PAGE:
Following news that Metro Exodus would be joining the Epic Games Store exclusivity programme, publisher Deep Silver came under significant fire from all sides of the gaming community for its decision. Some of these criticisms were very valid, from concerns over the Epic Games Store’s security to pre-order conflicts to regional difficulties. Deep Silver’s decision, however, was inspired due to it wanting greater value for its game; single-player games are not blessed with an evergreen shelf-life, and they need to find ways to survive. Leaving Steam was sacrilege in the minds of fans, but really, Deep Silver was merely ridding itself of a one-sided commercial relationship.
Steam—despite valiant efforts from storefronts like GoG and Green Man Gaming—wields enormous commercial power in digital PC gaming, a portion of the market that accounts for 25% of game revenue. Of this 25%, Valve refuses to share how much software Steam has sold. Valve has shut down efforts to get conclusive data from its platform for years which should leave consumers with one question: “why?” Much like the high-street of twenty years ago, Steam is slowly encroaching over the market, leaving little gap for competition. Unlike the high-street, Valve has ways to ensure this information does not make the light of day.
While consumers consistently hear the same rhetoric in publisher financial reports and gaming expositions that single-player gaming is economically strong, the fact this platitude needs to be consistently re-stated implies that single-player games are not on the same level as multiplayer titles, financially-speaking. No publisher or developer comes out and states that multiplayer games are in a good spot or are financially doing very well; the medium’s success is obvious. The question is as follows: why do publishers feel the need to consistently defend single-player games? The fact that publishers of varying sizes jump to this defence without provocation speaks volumes for their own insecurities about single-player titles.
To make a complicated story a little simpler, the Metro Exodus shift to the Epic Games Store came from one reason: Epic Games offered a better split in revenue. On Steam, developers typically receive 70% of revenue, whereas Epic Games offers a more competitive rate of 88%. On paper, this split means Epic Games offers the better deal for single-player studios. Single-player games cannot enjoy the re-sale value and “games as a service” privileges of their multiplayer counterparts, so ensuring this small window of sales is utilised to its maximum potential is huge for a studio’s financial success.
More sales, in theory, means more re-investment, leading to long-term returns for the consumer. The trend the single-player community sees of content being rigidly vetted, cut apart, and sold with essential parts missing as downloadable content is an attempt to keep the medium afloat; while these practices are inexcusable from a consumer point-of-view, they are symptomatic of publisher anxieties regarding the long-term future of single-player titles. By maximising returns in initial sales, shareholder and publisher anxieties may be mended, at least partially. Epic Games offering a better cut for developers and publishers is a proactive way of preventing the industry’s more insidious business practices.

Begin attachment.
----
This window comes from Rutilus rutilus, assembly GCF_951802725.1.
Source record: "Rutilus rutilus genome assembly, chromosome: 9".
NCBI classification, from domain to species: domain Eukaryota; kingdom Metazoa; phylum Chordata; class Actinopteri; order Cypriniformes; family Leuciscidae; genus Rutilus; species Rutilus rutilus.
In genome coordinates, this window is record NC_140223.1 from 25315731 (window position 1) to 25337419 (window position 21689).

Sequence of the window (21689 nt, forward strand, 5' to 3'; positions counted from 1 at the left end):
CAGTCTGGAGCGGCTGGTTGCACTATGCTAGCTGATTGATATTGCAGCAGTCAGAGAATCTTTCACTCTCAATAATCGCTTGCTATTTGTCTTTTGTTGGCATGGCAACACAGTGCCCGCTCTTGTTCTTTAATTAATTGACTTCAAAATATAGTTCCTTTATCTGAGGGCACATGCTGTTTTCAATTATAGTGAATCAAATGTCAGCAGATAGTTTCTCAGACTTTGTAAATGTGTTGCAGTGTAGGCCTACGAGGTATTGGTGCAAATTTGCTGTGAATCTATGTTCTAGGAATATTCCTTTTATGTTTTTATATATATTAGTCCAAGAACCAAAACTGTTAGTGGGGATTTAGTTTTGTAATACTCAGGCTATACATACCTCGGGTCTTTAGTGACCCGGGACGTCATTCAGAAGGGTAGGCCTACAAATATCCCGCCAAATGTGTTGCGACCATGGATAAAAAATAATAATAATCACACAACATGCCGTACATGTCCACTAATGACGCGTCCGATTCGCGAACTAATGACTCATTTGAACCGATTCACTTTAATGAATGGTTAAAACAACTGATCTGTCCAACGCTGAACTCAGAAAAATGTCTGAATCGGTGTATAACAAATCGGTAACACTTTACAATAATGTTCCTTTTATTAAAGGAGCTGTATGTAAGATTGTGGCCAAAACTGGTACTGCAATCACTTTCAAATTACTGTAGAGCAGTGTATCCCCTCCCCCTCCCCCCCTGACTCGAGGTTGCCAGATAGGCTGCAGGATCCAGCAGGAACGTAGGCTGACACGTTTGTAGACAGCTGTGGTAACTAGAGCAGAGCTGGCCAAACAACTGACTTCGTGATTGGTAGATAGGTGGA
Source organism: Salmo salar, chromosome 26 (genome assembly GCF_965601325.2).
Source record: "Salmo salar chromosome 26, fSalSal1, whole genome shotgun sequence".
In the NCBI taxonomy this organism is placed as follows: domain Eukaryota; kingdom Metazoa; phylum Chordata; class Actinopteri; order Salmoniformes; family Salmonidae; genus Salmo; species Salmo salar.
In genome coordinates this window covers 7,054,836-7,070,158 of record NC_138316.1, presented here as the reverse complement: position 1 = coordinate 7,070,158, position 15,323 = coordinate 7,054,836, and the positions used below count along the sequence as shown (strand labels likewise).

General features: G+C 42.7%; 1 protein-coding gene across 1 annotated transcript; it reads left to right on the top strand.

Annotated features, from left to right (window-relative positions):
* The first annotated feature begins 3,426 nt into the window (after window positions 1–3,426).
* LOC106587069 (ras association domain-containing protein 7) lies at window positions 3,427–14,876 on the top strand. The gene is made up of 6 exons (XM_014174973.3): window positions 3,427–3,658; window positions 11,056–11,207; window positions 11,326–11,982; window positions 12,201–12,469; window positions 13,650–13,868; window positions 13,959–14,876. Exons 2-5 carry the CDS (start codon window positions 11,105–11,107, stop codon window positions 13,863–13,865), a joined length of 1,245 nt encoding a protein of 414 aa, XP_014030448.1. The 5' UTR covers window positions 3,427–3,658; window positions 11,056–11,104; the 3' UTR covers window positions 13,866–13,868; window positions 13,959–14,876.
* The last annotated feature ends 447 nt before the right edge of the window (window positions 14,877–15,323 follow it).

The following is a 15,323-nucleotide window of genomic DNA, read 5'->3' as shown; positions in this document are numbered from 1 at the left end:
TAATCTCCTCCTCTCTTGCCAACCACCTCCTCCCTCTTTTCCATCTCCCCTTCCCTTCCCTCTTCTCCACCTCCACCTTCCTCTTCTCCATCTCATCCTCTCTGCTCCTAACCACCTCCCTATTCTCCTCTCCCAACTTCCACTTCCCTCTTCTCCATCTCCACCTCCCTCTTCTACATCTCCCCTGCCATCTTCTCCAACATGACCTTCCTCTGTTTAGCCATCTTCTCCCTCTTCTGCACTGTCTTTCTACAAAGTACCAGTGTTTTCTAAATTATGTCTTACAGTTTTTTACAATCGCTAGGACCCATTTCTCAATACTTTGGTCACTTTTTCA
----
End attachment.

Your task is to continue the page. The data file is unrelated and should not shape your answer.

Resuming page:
In raw figures, solely single-player games cannot match the grossing figures of multiplayer titles. In a year where single-player games seemed to dominate, Steam’s highest-grossing titles featured only three single-player titles in its top twelve. The rest of the titles were there due to their multiplayer components ensuring financial returns. Of course, the console market is blurred by its own fantastic single-player exclusives, but in the world of PC gaming, multiplayer dominates. On storefronts like Steam, single-player is in the peripheries.
Why, then, are people defending Steam so valiantly, especially if single-player is secondary on the platform? The storefront has become synonymous with modern PC gaming, encroaching on monopolising the entire concept of digital downloads. While Steam has a litany of its own issues, much of its ardent defenders come from the platform’s symbiosis of storefront and community. By embedding Steam profiles, curation lists, personalities, groups, and the entire fabric of purchase within community, any attack on Steam is unconsciously viewed as an attack on its community. Metro Exodus is currently being review-bombed on the platform for its choice to go to a competitor which, on the surface at least, just comes across as plain old devotion. By embedding its community so tactfully into the act of purchase, Steam has built up its own intimidatory force against the act of competition. In the long run, this will starve developers of options.
Competition is not a bad concept. Video games are, inherently, competitive. Ever since the first “console war” of 1976, tribalism has followed gamers’ wallets and attitudes. Analysts and observers are likely to be unsurprised that this same tribalism has transferred into the realm of digital storefronts, but competition provides fruits for developers, publishers, and players themselves. Exclusivity can be a short-term patch to foster competition, ending in an ecosystem of storefronts that is not dominated by one con-rod apex predator.
Overall, Koch Media, 4A Games, and Deep Silver could have handled the Epic Games situation better, but in the long-term, having storefront exclusivity and actual competition for Steam may benefit the single-player market. Single-player games cannot compete with the free-to-play behemoths of this world, with titles such as Apex Legends and Fortnite assuring long-term returns on investment. For single-player developers, they must go where the best deal for themselves is, a place where their work is valued.